An NHS trust in the UK faces repercussions from the data protection regulator for a concerning breach of patient data privacy. Over a span of two years, 26 staff members at NHS Lanarkshire utilized an unauthorized WhatsApp group to share sensitive patient information, including names, phone numbers, addresses, images, videos, screenshots, and clinical data, as revealed by the Information Commissioner’s Office (ICO).
Furthermore, the WhatsApp group, initially set up to aid staff communication during the early days of the pandemic, was not approved for processing patient data, which falls under GDPR’s “special category” of personal data, enjoying special protection under Article 9 of the law.
At the same time, the staff’s undisclosed use of the group led to the inadvertent addition of a non-staff member, resulting in the inappropriate disclosure of personal information, highlighting the risks associated with shadow IT.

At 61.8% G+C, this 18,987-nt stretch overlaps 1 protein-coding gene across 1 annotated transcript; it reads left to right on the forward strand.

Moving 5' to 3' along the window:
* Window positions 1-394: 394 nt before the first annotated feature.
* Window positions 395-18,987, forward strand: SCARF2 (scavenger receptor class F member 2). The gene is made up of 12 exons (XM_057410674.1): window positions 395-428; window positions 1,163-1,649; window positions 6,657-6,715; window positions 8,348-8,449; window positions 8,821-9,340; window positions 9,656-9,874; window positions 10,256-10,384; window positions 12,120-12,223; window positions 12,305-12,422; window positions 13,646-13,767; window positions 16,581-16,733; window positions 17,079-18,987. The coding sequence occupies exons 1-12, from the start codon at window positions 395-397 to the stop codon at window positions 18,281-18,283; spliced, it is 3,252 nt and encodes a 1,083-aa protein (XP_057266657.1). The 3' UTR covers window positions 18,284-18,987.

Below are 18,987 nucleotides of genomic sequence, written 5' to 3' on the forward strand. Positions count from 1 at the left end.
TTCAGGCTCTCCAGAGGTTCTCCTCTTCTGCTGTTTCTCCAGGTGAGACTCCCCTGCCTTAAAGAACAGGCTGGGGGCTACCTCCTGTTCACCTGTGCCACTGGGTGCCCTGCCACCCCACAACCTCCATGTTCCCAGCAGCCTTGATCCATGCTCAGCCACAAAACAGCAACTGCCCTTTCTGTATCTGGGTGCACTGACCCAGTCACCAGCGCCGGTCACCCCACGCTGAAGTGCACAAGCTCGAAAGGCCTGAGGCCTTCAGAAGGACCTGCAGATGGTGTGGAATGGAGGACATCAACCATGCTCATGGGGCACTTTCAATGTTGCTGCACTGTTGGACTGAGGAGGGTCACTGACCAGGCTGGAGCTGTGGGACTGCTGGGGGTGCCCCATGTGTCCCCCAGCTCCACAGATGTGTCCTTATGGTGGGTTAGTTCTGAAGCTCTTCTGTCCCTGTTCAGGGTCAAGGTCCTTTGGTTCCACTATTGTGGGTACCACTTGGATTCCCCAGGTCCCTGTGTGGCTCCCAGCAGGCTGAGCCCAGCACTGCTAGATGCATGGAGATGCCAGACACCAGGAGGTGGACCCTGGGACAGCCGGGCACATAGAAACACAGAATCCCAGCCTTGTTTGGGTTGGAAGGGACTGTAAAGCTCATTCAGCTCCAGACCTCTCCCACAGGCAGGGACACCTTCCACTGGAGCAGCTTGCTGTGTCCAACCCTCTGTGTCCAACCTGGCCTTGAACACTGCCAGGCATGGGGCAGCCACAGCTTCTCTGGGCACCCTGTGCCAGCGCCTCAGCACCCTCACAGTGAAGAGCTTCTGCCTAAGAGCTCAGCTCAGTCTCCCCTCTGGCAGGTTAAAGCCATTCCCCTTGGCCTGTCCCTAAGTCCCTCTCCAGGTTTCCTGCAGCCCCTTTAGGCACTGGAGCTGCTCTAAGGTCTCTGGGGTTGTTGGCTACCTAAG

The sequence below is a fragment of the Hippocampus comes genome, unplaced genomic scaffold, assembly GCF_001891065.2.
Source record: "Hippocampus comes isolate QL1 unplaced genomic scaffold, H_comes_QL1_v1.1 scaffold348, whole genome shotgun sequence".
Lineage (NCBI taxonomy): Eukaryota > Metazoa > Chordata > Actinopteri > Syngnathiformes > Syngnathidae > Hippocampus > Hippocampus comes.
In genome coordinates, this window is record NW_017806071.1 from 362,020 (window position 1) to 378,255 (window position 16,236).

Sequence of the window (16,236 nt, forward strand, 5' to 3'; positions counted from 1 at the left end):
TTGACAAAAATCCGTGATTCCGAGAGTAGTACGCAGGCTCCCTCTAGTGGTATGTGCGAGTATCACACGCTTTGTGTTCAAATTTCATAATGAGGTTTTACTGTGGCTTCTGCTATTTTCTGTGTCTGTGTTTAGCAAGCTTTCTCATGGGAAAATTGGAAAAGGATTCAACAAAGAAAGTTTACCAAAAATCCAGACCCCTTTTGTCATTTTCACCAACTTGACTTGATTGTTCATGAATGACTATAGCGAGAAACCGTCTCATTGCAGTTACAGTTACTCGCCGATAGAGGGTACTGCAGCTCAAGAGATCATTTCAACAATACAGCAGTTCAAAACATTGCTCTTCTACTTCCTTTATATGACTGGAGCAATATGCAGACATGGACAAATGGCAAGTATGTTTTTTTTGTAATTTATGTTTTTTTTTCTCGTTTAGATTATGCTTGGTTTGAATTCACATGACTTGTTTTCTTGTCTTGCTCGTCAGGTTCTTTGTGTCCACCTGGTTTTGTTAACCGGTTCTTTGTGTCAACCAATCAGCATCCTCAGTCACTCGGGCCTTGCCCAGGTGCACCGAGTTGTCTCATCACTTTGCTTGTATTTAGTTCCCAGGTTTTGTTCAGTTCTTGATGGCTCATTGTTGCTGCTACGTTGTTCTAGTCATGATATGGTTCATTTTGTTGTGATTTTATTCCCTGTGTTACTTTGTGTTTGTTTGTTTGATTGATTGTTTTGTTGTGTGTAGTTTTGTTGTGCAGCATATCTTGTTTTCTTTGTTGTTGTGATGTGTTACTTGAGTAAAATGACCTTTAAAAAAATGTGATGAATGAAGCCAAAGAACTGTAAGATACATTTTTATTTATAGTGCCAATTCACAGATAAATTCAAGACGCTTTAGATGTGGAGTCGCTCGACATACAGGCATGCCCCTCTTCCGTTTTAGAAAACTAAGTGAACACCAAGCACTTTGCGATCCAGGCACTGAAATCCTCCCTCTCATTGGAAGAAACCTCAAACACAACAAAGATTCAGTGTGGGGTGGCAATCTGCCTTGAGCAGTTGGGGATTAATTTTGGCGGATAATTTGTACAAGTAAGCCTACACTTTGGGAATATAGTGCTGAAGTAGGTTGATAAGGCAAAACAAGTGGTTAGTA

Additionally, the NHS trust notified the ICO upon discovering the incident, but by then, patient data had already been entered into the app more than 500 times. Subsequent investigations concluded that the trust lacked appropriate policies, guidance, and processes when WhatsApp was introduced, with no risk assessment conducted at that time.
John Edwards, the Information Commissioner, stressed the need for careful and secure treatment of patient data to build trust among people. Despite the immense pressure faced by healthcare providers during the pandemic, he asserted that data protection standards cannot be compromised.
Edwards urged all healthcare organizations to learn from this incident, reevaluate their policies regarding messaging apps and patient data processing, and ensure that patient data remains safeguarded.